The Sony Hack – Security Failures and Solutions

The news cycle is a buzz with news of the Sony hack. As I learn more, I can only shake my head in disbelief at two things: 1. the lack of understanding of basic technology concepts and the lazy attempts to coherently explain how IT security and breaches actually work by the media, and 2. Sony was so careless and cavalier in regards to its IT security measures put in place.

Here’s a quick rundown of what I’ve been able to dig up on the Sony breach.

Sony’s Audit Report According to Our Analysis

Sony’s Exception Proof Suggested Control Improvement
1. The Executive Director of Information Security talked auditors out of reporting failures related to Access Controls which would have resulting in Sony being SOX (Sarbanes-Oxley) incompliant in 2005. Link Don’t brag about your weak IS controls on a major publication.
2. Password policy was notoriously weak at Sony and even stored unencrypted on corporate network in Microsoft Word documents. To add insult to injury, the file was even called passwords.doc. Link Password Policies: A strong, enterprise wide password policy should be enforced, incorporating the following elements:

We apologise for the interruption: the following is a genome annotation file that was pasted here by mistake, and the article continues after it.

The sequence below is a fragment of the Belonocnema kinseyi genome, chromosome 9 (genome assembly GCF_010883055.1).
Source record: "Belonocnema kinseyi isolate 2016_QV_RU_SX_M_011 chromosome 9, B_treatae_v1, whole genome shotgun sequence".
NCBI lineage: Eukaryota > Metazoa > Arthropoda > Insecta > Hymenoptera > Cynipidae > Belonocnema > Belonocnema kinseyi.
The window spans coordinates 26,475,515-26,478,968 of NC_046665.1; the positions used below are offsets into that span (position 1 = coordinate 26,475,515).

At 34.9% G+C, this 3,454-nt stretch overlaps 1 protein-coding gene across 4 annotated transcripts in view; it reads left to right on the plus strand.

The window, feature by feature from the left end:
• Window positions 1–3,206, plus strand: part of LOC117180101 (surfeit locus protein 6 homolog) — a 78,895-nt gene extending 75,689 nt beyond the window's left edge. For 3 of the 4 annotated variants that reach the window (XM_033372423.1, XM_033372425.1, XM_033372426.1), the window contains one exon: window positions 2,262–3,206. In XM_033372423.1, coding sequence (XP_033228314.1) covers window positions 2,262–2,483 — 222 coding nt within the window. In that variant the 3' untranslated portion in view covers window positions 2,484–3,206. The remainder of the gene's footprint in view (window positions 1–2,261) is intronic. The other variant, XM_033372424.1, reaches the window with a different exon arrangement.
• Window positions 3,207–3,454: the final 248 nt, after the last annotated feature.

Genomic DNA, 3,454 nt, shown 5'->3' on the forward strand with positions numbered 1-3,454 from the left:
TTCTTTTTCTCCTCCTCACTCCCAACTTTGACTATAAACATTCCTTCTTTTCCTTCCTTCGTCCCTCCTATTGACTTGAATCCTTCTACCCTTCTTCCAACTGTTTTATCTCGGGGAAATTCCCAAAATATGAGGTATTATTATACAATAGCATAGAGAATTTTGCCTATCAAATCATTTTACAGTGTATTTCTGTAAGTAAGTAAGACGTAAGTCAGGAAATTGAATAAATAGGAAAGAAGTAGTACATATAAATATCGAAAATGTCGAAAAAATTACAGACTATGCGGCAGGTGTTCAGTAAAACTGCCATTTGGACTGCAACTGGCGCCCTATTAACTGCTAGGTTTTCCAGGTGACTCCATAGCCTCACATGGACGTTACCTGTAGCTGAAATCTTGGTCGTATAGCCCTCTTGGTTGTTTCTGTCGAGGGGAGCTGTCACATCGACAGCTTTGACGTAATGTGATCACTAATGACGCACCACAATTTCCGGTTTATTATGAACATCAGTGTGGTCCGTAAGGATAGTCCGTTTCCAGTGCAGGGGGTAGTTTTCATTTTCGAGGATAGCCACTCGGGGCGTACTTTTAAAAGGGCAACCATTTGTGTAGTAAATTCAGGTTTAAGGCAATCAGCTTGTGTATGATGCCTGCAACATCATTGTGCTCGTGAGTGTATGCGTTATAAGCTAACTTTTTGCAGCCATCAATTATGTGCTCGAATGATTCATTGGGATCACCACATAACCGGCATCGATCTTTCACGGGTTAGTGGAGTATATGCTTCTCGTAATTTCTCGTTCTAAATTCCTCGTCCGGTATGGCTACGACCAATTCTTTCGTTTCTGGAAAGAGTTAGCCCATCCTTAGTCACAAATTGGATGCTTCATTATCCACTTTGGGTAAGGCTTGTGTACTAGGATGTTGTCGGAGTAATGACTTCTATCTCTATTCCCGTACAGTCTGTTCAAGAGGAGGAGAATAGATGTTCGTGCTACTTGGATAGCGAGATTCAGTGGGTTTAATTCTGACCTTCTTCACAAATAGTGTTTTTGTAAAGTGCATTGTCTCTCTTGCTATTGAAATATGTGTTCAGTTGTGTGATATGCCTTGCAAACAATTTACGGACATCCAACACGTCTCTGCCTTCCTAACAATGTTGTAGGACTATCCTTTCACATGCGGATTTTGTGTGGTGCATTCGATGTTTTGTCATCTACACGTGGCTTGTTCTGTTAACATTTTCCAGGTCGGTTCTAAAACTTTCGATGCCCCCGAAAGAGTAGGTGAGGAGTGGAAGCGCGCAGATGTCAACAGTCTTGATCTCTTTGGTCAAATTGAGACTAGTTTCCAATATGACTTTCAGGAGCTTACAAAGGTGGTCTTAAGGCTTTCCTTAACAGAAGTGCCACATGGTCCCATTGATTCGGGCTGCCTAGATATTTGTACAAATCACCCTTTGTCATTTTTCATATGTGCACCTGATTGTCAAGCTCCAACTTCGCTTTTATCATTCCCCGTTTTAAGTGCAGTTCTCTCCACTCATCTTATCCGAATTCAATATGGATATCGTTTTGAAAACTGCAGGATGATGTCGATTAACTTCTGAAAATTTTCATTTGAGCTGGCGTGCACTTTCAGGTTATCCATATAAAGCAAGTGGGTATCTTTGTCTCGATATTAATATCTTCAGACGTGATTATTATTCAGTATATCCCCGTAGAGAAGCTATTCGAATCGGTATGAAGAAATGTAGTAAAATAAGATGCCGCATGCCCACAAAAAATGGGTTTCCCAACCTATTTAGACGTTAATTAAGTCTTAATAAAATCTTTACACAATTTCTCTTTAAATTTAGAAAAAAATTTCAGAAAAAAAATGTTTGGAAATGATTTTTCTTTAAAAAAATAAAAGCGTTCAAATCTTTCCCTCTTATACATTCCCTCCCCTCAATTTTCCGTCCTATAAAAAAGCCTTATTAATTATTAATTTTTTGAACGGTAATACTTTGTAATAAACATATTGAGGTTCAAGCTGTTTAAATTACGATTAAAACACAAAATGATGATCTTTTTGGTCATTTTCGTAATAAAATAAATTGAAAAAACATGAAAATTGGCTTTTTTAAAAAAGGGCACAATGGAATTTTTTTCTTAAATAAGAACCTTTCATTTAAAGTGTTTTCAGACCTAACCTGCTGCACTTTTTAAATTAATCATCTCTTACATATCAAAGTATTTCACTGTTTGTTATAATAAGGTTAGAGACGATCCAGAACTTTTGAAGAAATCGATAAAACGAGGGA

• Include uppercase and lowercase letters, numbers, and symbols in all passwords.
  • Enforce the use of space characters and characters that can be produced only by pressing the ALT key.
  • Require longer passwords (8 or more characters, with special characters #, %, *, etc.). 15 character passwords are recommended.
  • Enforce account lockouts for repeated incorrect password guesses (10 incorrect guess maximum) to prevent brute force attacks.
  • Enforce mandatory password resets (preferably at least every 60 to 90 days) with password history enabled
3. Data retention policies were apparently non-existent as the company was found to be housing Social Security numbers, salary information, healthcare files, and more. Link Data Retention Policies: A compelling organizational requirement or business justification must be established for the retention of any potentially sensitive information or Personally Identifiable Information (PII).